The same magnitude, say | IWI | may be divided into two 


semibreves, or four minims, or one semibreve and two minims, 
or eight crotchets, or one semibreve, one minim, and two 
crotchets, &c. 

(9) 1- 20. [at bia<l)opai • • • (r;^fidra>i']. 

Let us suppose a certain magnitude, say of three crotchets 
divided into a minim and a crotchet, these parts may be arranged 

in the order J A or in the order ^ ^ . 

(10) 1 . 21. [kQ^oXoU S* €l7r€lV fC.T.X.]. 

In general, rhythmical science reduces the infinite Variety and 
multiplicity of verse to combinations of a few primary elements, 
namely feet. 

1 . 10. The omission of yap, suggested to me by Mr. Buiy, 
restores the construction of this sentence. 

P. 120, 1. 20. I have changed the MSS yivetn to /xeXco-i.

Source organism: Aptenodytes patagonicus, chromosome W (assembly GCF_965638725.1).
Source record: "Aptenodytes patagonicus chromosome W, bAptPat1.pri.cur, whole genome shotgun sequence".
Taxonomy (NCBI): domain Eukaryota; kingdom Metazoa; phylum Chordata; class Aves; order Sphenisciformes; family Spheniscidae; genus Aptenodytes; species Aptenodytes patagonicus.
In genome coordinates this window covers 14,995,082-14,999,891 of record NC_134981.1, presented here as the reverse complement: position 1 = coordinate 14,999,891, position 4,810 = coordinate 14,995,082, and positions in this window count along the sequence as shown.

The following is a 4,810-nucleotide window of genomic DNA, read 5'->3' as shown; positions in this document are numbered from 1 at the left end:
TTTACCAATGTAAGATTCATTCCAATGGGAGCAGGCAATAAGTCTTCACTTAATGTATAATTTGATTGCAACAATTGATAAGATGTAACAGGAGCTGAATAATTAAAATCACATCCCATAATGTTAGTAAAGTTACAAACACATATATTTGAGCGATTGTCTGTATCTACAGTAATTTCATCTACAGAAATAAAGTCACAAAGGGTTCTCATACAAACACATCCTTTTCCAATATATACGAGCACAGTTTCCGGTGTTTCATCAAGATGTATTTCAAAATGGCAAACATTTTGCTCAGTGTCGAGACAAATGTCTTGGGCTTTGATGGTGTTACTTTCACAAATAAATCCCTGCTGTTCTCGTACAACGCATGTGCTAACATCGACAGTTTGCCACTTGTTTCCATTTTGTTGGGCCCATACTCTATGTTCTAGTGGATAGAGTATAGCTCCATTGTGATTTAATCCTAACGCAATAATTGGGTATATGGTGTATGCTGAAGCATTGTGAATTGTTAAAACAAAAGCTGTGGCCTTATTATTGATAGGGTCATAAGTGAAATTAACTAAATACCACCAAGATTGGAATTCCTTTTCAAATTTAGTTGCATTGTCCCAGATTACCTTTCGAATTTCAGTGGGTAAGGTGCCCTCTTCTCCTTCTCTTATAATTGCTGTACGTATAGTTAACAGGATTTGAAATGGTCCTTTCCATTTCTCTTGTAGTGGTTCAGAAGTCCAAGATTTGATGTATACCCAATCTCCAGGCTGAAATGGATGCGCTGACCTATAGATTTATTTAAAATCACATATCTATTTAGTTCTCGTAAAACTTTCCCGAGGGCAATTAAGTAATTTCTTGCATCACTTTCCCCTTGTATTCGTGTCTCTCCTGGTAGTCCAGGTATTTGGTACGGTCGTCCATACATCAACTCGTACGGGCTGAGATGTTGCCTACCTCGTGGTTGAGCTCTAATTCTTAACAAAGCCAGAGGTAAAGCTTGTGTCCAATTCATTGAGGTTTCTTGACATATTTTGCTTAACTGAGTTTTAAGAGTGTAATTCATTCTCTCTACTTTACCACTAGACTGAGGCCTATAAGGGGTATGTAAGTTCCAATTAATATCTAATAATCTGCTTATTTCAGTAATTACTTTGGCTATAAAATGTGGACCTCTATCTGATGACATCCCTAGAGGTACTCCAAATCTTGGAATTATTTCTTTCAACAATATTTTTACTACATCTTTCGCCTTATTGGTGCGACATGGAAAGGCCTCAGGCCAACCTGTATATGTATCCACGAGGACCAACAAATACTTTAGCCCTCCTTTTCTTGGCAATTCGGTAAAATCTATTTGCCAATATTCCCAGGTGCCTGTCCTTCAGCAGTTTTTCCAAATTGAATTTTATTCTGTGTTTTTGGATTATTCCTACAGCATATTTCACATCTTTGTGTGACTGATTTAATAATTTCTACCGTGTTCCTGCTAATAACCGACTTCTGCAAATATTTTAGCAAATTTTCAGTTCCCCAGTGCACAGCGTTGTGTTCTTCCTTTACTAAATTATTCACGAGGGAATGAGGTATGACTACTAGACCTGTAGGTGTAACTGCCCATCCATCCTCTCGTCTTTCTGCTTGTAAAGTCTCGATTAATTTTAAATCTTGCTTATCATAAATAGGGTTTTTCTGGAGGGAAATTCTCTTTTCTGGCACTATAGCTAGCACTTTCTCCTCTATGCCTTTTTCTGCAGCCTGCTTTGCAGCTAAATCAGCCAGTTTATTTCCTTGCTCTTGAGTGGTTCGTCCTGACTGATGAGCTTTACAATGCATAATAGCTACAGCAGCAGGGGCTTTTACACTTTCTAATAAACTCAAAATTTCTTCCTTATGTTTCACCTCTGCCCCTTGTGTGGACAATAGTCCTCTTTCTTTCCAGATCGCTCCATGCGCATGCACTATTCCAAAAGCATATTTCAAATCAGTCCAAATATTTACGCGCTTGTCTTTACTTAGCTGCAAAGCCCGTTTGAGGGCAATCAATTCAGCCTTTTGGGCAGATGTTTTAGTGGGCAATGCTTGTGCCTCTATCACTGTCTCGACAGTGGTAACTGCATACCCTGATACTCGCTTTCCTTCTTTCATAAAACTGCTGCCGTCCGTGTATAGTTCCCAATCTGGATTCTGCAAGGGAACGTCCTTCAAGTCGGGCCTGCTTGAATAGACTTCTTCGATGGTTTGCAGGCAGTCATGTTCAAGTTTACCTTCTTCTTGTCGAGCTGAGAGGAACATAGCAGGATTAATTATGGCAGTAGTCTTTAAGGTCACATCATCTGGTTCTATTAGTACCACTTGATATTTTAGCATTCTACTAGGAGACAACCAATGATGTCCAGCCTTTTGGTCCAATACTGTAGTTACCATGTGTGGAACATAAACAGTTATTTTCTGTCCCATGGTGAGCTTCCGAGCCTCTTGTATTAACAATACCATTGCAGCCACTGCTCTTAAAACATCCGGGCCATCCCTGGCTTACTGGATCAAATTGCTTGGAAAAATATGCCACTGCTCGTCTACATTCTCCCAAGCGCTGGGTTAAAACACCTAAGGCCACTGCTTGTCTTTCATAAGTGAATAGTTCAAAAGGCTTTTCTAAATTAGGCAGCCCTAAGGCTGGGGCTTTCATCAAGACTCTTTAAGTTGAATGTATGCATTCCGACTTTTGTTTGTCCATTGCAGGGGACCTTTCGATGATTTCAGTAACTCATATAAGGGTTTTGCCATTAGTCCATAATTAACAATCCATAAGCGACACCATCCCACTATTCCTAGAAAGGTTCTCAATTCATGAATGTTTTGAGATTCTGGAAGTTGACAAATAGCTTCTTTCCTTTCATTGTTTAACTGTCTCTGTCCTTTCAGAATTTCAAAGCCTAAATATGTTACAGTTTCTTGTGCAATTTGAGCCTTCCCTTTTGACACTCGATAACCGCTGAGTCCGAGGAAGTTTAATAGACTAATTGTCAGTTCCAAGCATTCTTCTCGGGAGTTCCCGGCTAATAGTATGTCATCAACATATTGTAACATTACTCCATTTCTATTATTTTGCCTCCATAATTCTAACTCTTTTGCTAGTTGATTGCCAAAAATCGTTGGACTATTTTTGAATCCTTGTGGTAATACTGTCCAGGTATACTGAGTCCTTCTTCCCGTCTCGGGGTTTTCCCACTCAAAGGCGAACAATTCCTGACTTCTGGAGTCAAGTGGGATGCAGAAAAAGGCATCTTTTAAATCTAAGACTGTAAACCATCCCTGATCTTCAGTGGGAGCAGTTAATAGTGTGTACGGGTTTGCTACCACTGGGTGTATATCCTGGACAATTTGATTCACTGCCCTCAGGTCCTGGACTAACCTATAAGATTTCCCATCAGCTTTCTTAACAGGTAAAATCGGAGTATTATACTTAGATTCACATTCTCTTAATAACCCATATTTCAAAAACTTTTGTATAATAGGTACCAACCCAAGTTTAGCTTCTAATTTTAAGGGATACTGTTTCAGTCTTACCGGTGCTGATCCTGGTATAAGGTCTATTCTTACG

The corruption might easily be explained both e rei materia 
and also through the proximity of yiyvopivais. For the plufal of 
li(ko9 used of the concrete, cp. p. 130,1. 2. 

yiv^ai is plainly wrong. ‘ That we must distinguish the 
genera if we are to follow the distinctions that occur in the genera ’ 
is an absurd tautology. A comparison with p. 126, 1 . 25, ov 
S ayvo€iv #c.t.X. makes clear the meaning of Aristoxenus’ warn¬ 
ing :—‘ if we neglect the scientific determination of any differ¬ 
ence, we shall fail to detect the concrete cases of that difference 
which meet us in any musical composition.* 

[Since writing this note I have discovered, in collating the 
Selden MS, the letters peX crossed out before yev^ai.] 

P. 127 , 1 . 3. inci S’ ioTiv ovK K.r.X. For example, part of the 
connotation of the terms Mese and Hypate is that they are the 
upper and lower boundaries of a Fourth; but more is required 
to determine the conception of these notes ; for the same might 
be predicated of the Nete and Paramese. 

1 . 8. See Introduction B, § 2. 

1 . 14. ovb€T€pov .. . tS>u TpoTTiov, Onc mcthod is to exhaust the 
acts by a faithful enumeration ; the other is to deduce the facts